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Title: Under the hood : the mechanics of London's street gangs
Author: Densley, James Andrew
ISNI:       0000 0004 2707 7614
Awarding Body: University of Oxford
Current Institution: University of Oxford
Date of Award: 2011
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Based upon two years of ethnographic fieldwork in London, England, which incorporated nearly 200 interviews with gang members, gang associates, and police officers, among others, this thesis addresses three questions presently unresolved in the street gangs literature: What is the business of gangs? How are gangs organised? And how do gangs recruit? With regard the business of gangs, this thesis illustrates how recreation, crime, enterprise, and extra-legal governance represent sequential stages in the evolutionary cycle of London’s street gangs. Gang member testimony emphasises how gangs typically begin life as neighbourhood-based peer groups, but also how, in response to external threats and financial commitments, gangs grow to incorporate street-level drugs distribution businesses that very much resemble the multi-level marketing structure of direct-sales companies. People join gangs to make money, achieve status, and obtain protection. Gangs engage in turf wars, acquire violent resources, and develop hierarchical structures in order to maintain provision of these desirable goods and services. Gang organisation, in turn, becomes a function of gang business. To better understand the nature and extent of gang organisation, this thesis moves on to discuss the presence of subgroups, hierarchy and leadership, pecuniary and non-pecuniary incentives, rules, responsibilities, and restrictions, and consequences for absconding within gangs. It further presents how, in order to convey reputation and achieve intimidation, gangs seek association with elements of popular culture that help promote their image. Finally, through the novel application of signalling theory to the gang recruitment process, this thesis demonstrates how gangs face a primary trust dilemma in their uncertainty over the quality of recruits. Given that none of the trust-warranting properties for gang membership can be readily discovered from observation, gangs look for observable signs correlated with these properties. Gangs face a secondary trust dilemma in their uncertainty over the reliability of signs because certain agents (e.g., police informants, rival gang members, and adventure-seekers) have incentives to mimic them. To overcome their informational asymmetry gangs thus screen for signs that are too costly for mimics to fake but affordable for the genuine article. The thesis concludes with a discussion of gang desistance and intervention in the context of escalating youth violence in London.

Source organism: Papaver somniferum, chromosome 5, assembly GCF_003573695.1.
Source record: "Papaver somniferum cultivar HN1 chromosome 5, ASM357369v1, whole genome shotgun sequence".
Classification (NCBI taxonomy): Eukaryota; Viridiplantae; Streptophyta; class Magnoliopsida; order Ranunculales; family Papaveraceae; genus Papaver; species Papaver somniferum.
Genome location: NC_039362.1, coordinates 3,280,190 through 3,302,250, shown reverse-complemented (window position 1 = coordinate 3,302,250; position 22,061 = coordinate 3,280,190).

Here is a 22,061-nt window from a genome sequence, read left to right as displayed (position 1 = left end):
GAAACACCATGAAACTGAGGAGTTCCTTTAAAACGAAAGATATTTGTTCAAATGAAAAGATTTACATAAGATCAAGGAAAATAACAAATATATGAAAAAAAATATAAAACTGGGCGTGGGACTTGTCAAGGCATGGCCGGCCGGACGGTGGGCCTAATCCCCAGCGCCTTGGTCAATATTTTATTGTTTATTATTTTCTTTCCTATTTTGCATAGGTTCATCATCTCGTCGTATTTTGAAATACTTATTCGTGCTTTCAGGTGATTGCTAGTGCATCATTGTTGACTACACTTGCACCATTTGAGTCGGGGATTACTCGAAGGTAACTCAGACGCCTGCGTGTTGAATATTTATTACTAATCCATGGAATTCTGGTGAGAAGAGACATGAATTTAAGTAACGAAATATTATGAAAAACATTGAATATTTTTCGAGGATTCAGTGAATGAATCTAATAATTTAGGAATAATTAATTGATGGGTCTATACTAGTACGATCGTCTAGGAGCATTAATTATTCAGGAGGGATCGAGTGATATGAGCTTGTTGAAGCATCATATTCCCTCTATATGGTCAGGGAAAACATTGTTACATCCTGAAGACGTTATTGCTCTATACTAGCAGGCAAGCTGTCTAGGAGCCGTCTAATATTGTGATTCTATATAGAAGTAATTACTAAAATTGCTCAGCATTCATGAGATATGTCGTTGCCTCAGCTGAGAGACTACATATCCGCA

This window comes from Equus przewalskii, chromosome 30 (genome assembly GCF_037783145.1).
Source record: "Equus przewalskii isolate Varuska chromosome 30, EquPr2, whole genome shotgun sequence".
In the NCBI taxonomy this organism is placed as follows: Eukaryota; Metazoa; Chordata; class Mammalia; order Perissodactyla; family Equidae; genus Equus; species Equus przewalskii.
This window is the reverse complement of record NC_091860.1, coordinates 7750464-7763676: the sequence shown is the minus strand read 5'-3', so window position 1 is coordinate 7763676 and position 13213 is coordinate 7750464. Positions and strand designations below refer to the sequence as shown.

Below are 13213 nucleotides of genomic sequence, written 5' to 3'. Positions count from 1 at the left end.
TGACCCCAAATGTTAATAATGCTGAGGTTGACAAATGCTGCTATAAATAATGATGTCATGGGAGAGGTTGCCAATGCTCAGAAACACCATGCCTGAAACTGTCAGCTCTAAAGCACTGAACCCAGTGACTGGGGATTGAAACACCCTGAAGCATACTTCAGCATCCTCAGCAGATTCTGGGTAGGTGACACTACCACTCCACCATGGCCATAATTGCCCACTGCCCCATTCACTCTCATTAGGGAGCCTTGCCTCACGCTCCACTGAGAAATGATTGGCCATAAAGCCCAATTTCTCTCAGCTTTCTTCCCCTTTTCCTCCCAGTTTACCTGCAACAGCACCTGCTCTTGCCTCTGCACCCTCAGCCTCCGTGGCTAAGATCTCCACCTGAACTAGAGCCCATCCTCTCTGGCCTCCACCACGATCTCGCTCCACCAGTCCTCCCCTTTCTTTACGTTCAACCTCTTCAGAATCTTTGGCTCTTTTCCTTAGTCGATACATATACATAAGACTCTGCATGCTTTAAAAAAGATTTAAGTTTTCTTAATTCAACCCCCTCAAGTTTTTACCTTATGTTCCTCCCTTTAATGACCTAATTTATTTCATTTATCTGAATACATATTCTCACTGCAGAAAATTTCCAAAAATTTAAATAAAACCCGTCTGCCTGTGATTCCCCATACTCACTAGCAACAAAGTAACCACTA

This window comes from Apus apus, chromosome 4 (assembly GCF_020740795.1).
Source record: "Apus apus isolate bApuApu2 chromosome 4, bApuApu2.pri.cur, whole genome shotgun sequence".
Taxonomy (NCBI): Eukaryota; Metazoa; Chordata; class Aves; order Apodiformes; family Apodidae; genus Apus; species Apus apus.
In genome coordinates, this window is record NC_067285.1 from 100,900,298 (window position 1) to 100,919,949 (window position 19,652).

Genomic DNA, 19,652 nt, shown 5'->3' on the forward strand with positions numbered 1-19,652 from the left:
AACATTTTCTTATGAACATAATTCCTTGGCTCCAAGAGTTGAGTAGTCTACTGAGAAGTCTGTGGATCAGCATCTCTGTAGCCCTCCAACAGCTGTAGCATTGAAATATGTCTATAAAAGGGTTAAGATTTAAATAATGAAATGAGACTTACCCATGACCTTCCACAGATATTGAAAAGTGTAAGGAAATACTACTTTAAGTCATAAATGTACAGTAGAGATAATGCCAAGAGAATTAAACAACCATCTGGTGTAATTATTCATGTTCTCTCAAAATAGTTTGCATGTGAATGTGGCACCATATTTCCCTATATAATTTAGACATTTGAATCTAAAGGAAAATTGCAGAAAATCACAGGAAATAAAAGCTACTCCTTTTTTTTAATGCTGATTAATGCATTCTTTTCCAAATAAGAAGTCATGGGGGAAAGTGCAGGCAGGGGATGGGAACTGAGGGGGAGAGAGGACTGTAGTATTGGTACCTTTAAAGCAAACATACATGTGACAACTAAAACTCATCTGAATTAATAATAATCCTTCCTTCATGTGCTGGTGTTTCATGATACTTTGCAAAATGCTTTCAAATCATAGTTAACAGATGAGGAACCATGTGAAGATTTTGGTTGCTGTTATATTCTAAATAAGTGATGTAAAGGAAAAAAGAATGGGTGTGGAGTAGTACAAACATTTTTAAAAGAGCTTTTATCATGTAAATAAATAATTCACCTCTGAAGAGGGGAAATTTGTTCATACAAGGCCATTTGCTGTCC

Supervisor: Hamill, Heather Sponsor: Not available
Qualification Name: Thesis (Ph.D.) Qualification Level: Doctoral
EThOS ID:  DOI: Not available
Keywords: Criminology ; Criminology ? Extra-legal Governance and Organised Crime ; Sociology ; Rational choice and signalling theory ; street gangs ; organised crime ; signaling theory ; juvenile deliquency ; urban violence